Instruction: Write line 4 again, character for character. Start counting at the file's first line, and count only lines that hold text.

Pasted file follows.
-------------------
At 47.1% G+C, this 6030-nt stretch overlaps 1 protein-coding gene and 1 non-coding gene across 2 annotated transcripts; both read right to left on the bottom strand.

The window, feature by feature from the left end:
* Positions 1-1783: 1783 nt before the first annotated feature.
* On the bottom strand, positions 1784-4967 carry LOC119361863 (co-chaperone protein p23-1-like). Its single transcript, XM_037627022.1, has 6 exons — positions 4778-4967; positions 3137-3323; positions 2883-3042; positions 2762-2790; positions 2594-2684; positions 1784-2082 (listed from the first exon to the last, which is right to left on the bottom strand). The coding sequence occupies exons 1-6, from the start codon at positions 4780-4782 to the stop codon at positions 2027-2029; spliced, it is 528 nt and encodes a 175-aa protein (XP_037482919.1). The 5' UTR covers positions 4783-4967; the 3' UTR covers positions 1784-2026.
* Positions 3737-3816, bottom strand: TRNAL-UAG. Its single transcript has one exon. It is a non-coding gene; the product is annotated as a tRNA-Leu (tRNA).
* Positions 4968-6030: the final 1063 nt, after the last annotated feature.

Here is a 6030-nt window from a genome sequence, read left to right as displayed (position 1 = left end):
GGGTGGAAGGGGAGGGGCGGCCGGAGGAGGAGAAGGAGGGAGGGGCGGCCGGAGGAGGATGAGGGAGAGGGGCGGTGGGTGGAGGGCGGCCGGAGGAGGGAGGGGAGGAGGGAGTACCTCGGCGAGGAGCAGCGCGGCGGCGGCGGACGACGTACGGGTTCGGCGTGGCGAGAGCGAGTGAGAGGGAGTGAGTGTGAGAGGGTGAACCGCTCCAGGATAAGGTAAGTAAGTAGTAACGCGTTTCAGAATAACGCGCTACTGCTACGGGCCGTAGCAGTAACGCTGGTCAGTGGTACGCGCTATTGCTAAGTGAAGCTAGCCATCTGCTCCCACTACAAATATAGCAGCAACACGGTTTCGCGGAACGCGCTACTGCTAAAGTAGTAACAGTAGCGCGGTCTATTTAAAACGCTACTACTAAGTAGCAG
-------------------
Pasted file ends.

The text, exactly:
* On the bottom strand, positions 1784-4967 carry LOC119361863 (co-chaperone protein p23-1-like). Its single transcript, XM_037627022.1, has 6 exons — positions 4778-4967; positions 3137-3323; positions 2883-3042; positions 2762-2790; positions 2594-2684; positions 1784-2082 (listed from the first exon to the last, which is right to left on the bottom strand). The coding sequence occupies exons 1-6, from the start codon at positions 4780-4782 to the stop codon at positions 2027-2029; spliced, it is 528 nt and encodes a 175-aa protein (XP_037482919.1). The 5' UTR covers positions 4783-4967; the 3' UTR covers positions 1784-2026.